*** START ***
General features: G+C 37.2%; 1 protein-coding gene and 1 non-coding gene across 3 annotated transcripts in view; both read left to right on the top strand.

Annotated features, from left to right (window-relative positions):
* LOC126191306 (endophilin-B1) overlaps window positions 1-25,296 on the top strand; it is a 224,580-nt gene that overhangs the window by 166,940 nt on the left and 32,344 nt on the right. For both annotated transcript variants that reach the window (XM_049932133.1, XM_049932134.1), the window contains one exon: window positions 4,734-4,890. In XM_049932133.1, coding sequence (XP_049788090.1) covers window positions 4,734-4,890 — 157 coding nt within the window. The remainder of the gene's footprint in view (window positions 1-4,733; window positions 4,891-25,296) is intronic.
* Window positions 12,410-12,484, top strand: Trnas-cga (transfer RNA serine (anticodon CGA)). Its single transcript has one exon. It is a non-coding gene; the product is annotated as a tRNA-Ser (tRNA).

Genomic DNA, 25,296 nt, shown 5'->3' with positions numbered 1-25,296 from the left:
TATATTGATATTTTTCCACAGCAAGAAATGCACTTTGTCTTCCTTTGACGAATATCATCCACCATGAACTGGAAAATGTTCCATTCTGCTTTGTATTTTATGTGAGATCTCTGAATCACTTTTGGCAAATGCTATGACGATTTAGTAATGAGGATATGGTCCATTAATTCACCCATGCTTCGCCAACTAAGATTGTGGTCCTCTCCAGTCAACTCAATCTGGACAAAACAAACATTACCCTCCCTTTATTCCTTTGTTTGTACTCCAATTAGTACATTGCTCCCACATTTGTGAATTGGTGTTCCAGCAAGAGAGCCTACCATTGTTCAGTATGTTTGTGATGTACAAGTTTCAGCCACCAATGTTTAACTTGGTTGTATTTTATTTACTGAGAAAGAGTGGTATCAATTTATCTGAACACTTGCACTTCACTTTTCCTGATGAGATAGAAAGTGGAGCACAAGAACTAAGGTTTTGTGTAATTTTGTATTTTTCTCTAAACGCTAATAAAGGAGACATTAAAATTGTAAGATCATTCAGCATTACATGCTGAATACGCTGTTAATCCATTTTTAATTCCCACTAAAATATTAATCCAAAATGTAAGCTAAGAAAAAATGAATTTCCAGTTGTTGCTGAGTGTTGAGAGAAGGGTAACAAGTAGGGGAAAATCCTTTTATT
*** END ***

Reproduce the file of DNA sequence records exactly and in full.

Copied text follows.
General features: G+C 37.2%; 1 protein-coding gene and 1 non-coding gene across 3 annotated transcripts in view; both read left to right on the top strand.

Annotated features, from left to right (window-relative positions):
* LOC126191306 (endophilin-B1) overlaps window positions 1-25,296 on the top strand; it is a 224,580-nt gene that overhangs the window by 166,940 nt on the left and 32,344 nt on the right. For both annotated transcript variants that reach the window (XM_049932133.1, XM_049932134.1), the window contains one exon: window positions 4,734-4,890. In XM_049932133.1, coding sequence (XP_049788090.1) covers window positions 4,734-4,890 — 157 coding nt within the window. The remainder of the gene's footprint in view (window positions 1-4,733; window positions 4,891-25,296) is intronic.
* Window positions 12,410-12,484, top strand: Trnas-cga (transfer RNA serine (anticodon CGA)). Its single transcript has one exon. It is a non-coding gene; the product is annotated as a tRNA-Ser (tRNA).

Genomic DNA, 25,296 nt, shown 5'->3' with positions numbered 1-25,296 from the left:
TATATTGATATTTTTCCACAGCAAGAAATGCACTTTGTCTTCCTTTGACGAATATCATCCACCATGAACTGGAAAATGTTCCATTCTGCTTTGTATTTTATGTGAGATCTCTGAATCACTTTTGGCAAATGCTATGACGATTTAGTAATGAGGATATGGTCCATTAATTCACCCATGCTTCGCCAACTAAGATTGTGGTCCTCTCCAGTCAACTCAATCTGGACAAAACAAACATTACCCTCCCTTTATTCCTTTGTTTGTACTCCAATTAGTACATTGCTCCCACATTTGTGAATTGGTGTTCCAGCAAGAGAGCCTACCATTGTTCAGTATGTTTGTGATGTACAAGTTTCAGCCACCAATGTTTAACTTGGTTGTATTTTATTTACTGAGAAAGAGTGGTATCAATTTATCTGAACACTTGCACTTCACTTTTCCTGATGAGATAGAAAGTGGAGCACAAGAACTAAGGTTTTGTGTAATTTTGTATTTTTCTCTAAACGCTAATAAAGGAGACATTAAAATTGTAAGATCATTCAGCATTACATGCTGAATACGCTGTTAATCCATTTTTAATTCCCACTAAAATATTAATCCAAAATGTAAGCTAAGAAAAAATGAATTTCCAGTTGTTGCTGAGTGTTGAGAGAAGGGTAACAAGTAGGGGAAAATCCTTTTATT